Brian S: Is it similar when you’re writing in the voice of a character? By which I mean, does the responsibility to get the character’s voice right and do it justice acts as a formal constraint the same way a rhyme scheme might?
Natasha Trethewey: I think so. Working within the voice of a character from another time and place offers a different linguistic geography; there are words, objects, images, that aren’t part of my experience and getting to imagine the world through a different lens—as with Ophelia in Storyville, New Orleans in the early part of the twentieth century—allows me to delve into the interior life of the character as reflected also in the external landscape.
Brian S: This is kind of an insider question, but how much control did you have over the poems that went into this collection?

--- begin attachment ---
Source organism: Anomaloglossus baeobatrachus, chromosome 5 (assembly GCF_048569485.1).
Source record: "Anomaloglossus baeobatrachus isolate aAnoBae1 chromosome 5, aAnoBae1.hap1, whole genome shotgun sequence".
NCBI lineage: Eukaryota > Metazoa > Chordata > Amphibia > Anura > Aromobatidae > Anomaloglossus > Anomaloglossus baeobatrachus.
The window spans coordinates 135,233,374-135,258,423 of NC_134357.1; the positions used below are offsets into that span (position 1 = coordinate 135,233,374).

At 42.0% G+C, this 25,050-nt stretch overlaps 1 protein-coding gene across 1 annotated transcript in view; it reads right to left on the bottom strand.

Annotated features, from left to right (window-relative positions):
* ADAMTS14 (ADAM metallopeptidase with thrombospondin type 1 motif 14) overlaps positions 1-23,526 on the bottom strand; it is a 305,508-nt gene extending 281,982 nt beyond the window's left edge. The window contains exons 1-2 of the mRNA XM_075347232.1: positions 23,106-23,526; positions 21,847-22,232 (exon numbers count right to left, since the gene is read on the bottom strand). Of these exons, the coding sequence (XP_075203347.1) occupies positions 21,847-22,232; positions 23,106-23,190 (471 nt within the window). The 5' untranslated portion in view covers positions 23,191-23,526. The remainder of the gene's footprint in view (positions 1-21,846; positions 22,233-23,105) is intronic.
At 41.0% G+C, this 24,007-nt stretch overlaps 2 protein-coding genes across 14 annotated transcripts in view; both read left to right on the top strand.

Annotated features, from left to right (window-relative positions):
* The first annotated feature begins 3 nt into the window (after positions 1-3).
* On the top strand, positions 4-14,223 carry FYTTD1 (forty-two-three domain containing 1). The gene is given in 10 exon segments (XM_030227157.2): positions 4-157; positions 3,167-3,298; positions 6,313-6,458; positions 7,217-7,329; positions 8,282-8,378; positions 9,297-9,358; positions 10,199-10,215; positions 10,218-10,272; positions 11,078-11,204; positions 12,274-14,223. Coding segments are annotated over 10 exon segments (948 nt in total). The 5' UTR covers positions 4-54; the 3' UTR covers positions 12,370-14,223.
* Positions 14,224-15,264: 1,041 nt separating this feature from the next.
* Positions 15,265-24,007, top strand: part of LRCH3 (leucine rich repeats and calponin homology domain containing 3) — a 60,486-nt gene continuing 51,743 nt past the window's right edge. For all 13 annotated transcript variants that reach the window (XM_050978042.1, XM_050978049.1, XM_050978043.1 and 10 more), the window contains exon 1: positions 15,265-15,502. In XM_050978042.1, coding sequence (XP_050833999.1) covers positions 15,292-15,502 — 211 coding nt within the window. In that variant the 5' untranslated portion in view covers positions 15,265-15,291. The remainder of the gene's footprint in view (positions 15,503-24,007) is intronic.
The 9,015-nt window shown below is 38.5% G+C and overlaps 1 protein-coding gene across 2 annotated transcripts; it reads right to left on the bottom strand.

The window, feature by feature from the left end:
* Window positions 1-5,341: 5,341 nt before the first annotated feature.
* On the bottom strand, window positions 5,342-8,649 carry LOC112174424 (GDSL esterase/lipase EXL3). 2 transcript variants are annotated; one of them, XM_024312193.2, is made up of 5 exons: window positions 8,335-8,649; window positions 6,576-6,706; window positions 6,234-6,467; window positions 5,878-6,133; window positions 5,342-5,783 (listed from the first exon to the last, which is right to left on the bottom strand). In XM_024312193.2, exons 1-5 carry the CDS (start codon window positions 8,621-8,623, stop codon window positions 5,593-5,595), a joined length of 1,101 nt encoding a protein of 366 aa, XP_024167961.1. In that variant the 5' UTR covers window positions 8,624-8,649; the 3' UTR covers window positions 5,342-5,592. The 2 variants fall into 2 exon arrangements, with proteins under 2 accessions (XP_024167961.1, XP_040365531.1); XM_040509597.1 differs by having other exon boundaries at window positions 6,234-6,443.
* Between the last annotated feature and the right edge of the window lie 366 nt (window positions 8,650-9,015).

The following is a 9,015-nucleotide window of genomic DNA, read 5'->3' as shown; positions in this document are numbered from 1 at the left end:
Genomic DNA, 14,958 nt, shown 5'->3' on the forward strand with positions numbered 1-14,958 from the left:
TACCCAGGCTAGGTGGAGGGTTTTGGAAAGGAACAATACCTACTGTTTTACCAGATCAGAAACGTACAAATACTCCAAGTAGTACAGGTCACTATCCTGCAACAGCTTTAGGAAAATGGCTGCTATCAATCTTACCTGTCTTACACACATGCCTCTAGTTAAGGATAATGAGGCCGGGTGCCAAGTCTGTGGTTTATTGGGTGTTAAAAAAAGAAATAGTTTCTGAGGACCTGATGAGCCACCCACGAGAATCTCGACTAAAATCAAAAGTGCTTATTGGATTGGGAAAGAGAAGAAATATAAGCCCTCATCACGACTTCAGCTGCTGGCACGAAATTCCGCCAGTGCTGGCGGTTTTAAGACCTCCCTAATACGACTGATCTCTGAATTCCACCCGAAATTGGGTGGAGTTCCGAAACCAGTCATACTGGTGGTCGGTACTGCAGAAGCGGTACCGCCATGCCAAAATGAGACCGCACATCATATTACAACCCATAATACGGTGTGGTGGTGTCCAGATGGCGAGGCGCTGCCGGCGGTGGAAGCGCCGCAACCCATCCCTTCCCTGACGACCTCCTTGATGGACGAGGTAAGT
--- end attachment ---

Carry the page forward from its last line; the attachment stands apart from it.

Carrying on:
Natasha Trethewey: I actually had complete control over that. And my wonderful editor Jenny Xu and I agreed on my selections. There was never a moment that she questioned my choices. And Jeff Shotts at Graywolf was wonderful when it came to granting permissions to use poems from those two earlier books.
Brian S: Ah, Graywolf is a great press to work with in a lot of ways. We do multiple books with them for the two book clubs every year.
Natasha Trethewey: Yes, they have been very good to me!
Brian S: So being a Southerner now living in the Midwest, what food from home do you miss most? Like, I make my own muffalettas and gumbo and red beans here because I can’t trust anybody in Iowa to get either one right.